Bottom line: Facebook has announced that if you are using its platform and you are suspected of being under the age of 13, you may find your account locked until you can provide proof otherwise. The announcement comes on the heels of an undercover report that trainers tell new moderators to turn their heads on underage users.
Kids who were originally affected by the Children's Online Privacy Protection Act (COPPA) are now in their 20s or entering their 30s. The law which was passed in 1998 and enacted in 2000 was created to protect children under the age of 13 from the collection of personal information. However, since age verification for adolescents is so tricky, COPPA is one of those laws that is practically unenforceable.
Most websites, social media platforms, and online games rely on the honor system hoping that underage users don't lie about their age when creating an account, and when they do falsify their age, moderators are often told to ignore it unless it is explicitly admitted to or pointed out by another.
According to Channel 4 in the United Kingdom, a Facebook trainer told an undercover reporter, "We have to have an admission that the person is underage. If not, we just pretend that we are blind and that we don't know what underage looks like."
"We do not allow people under 13 to have a Facebook account. If someone is is reported to us as being under 13, the reviewer will look at the content on their profile (text and photos) to try to ascertain their age."
This report seems to have triggered the social media giant to announce that it would be making a more significant effort to reduce its number of underage users. Facebook will stop short of requiring verifiable identification for account creation but said that it would be cracking down on existing accounts. Previously, moderators would only investigate those that had been explicitly pointed out as being owned by underage users. Now it will be taking a closer look at any account that is flagged for whatever reason.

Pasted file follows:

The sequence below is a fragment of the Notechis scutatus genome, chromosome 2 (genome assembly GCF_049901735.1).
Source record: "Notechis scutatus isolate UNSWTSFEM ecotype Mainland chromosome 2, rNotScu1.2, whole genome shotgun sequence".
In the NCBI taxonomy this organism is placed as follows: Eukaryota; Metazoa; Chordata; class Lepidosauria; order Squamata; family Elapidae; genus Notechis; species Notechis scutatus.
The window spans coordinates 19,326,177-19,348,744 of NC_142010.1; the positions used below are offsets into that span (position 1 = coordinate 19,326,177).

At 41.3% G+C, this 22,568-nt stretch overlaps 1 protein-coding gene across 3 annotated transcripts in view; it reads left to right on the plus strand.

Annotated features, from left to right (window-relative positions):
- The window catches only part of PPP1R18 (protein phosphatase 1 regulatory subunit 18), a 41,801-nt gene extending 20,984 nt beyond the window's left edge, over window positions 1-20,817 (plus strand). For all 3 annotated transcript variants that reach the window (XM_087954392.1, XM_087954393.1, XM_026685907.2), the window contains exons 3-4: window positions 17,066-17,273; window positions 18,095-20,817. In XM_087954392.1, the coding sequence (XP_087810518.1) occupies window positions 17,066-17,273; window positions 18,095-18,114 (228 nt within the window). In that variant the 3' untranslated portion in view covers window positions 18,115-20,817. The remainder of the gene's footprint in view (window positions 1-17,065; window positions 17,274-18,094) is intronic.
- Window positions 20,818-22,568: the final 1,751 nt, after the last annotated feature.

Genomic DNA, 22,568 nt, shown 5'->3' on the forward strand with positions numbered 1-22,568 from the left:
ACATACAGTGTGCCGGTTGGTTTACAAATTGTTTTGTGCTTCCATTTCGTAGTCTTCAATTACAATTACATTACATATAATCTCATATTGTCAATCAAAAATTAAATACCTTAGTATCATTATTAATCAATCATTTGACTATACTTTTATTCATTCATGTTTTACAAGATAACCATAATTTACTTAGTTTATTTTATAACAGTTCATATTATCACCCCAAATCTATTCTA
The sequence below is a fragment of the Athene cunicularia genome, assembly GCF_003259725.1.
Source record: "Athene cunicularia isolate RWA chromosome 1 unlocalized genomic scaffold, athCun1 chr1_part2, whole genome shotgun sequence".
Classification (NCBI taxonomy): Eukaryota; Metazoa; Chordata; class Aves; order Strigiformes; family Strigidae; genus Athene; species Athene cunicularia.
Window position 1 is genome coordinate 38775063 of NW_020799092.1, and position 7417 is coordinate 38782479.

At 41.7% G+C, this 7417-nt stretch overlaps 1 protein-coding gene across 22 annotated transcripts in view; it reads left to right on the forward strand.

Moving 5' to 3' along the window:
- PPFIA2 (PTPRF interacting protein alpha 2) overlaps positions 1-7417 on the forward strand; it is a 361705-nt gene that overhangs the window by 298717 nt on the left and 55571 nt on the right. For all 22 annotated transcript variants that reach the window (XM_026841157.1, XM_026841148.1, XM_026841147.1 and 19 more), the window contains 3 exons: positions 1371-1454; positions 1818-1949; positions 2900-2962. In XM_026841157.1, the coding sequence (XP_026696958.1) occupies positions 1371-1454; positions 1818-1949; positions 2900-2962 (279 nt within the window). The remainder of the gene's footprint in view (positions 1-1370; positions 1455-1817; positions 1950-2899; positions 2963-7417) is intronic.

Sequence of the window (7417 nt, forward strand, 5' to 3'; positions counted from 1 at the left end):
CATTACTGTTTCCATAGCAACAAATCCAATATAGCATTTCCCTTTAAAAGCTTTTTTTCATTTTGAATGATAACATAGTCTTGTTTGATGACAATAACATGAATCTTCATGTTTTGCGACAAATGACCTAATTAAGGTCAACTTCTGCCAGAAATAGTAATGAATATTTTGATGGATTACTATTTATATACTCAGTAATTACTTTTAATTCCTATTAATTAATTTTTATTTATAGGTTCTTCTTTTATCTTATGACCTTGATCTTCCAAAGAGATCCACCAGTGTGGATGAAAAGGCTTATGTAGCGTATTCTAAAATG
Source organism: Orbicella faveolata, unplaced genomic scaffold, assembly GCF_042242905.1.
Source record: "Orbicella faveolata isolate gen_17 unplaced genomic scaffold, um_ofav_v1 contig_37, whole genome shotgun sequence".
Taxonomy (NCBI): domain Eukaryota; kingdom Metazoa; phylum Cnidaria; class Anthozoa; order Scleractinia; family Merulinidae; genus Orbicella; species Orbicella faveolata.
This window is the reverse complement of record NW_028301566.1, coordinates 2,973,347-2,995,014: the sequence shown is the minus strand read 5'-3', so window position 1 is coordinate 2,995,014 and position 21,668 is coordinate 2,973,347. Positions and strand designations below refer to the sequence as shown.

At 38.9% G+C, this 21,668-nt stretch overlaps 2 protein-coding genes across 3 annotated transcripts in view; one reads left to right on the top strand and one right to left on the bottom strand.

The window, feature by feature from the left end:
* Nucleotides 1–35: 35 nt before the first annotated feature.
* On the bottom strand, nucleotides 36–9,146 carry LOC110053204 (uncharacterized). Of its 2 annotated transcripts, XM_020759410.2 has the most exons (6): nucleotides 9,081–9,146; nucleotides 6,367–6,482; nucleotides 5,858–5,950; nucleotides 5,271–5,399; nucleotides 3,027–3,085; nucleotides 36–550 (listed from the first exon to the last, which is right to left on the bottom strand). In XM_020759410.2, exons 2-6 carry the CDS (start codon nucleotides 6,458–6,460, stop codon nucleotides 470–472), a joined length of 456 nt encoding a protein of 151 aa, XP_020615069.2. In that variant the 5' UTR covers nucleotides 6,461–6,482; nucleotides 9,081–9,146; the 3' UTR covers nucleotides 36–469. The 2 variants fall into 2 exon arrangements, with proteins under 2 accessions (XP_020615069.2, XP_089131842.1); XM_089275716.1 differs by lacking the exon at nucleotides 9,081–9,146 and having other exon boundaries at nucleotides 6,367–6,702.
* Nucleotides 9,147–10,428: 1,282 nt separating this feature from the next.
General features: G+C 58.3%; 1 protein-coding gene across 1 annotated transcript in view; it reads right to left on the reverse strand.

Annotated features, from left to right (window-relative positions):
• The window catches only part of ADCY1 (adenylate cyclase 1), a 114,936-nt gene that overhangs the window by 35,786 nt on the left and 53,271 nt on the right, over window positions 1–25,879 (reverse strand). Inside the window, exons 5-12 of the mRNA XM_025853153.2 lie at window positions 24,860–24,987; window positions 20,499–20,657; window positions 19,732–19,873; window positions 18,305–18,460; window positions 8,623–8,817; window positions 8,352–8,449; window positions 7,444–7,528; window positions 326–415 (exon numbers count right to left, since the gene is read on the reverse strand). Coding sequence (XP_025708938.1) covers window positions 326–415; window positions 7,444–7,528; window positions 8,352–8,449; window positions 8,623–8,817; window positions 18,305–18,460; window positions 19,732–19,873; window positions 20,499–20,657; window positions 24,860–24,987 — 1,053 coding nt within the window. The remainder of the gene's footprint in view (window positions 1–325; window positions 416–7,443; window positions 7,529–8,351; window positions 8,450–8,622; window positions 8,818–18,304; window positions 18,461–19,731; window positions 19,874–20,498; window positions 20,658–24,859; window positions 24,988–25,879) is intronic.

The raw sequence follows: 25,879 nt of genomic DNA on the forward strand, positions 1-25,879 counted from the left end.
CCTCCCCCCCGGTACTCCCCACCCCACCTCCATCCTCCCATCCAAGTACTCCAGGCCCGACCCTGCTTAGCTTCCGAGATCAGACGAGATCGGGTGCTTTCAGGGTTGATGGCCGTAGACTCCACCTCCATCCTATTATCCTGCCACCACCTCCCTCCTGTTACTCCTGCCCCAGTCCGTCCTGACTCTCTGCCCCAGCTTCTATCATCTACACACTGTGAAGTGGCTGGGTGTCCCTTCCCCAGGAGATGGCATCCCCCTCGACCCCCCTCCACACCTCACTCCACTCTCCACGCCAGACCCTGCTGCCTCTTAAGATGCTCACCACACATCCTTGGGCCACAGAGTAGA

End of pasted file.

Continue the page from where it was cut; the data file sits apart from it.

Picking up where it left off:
"Since the [Channel 4] program, we have been working to update the guidance for reviewers to put a hold on any account they encounter if they have a strong indication it is underage, even if the report was for something else," Facebook said in a statement.
If it suspects a user to be under 13-years-old, it will lock the account. Busted Facebookers will only be able to unlock their profiles by providing a valid form of ID that proves they are over 13.
This policy is not new, but the social media titan is just committing itself to enforcing existing rules. It may turn out to be a hassle for users who somehow end up falsely accused of being underage, but barring a better solution, it might have to be tolerated. Requiring some form of age verification such as authorizing a credit card is likely to be rejected by users both young and old.
Now if MMOs could just figure out how to get rid of the tweens, we'd all be more grateful (and yes, online games are subject to COPPA rules too).